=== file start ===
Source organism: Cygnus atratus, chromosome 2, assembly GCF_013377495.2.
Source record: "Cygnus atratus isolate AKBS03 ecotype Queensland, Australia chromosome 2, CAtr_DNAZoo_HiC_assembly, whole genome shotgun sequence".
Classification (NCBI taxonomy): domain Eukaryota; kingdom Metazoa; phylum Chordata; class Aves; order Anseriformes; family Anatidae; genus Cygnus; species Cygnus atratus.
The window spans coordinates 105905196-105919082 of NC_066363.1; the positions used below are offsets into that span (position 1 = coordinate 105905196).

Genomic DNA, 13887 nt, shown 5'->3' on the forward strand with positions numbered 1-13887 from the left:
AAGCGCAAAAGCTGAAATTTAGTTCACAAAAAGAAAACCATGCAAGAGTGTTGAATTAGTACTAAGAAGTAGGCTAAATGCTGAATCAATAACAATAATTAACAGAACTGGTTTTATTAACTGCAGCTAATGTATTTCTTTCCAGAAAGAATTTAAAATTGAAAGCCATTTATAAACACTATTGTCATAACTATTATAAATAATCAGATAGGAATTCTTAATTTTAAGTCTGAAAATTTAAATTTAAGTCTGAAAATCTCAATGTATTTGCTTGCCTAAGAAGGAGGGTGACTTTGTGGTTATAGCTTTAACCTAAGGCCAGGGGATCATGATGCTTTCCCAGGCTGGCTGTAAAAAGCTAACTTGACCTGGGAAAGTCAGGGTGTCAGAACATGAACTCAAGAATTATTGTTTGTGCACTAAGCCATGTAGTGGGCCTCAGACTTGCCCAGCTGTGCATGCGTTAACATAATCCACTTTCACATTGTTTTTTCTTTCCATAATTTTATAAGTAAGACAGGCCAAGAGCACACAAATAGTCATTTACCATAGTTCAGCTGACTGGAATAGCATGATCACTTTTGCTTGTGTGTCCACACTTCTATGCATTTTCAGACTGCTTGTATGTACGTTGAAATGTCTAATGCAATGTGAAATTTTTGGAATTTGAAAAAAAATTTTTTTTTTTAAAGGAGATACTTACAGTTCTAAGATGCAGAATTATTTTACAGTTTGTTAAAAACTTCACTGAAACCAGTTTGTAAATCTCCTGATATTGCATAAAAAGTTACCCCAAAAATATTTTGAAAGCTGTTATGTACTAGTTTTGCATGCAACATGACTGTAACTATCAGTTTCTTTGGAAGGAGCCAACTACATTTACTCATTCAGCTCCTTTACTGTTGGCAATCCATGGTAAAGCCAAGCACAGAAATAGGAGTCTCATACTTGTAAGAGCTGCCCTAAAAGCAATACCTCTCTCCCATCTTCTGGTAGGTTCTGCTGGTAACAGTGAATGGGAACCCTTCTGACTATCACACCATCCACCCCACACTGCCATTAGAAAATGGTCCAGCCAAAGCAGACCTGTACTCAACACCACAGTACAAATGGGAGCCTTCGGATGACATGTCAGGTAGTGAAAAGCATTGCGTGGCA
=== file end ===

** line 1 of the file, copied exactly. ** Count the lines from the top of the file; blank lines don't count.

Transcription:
Source organism: Cygnus atratus, chromosome 2, assembly GCF_013377495.2.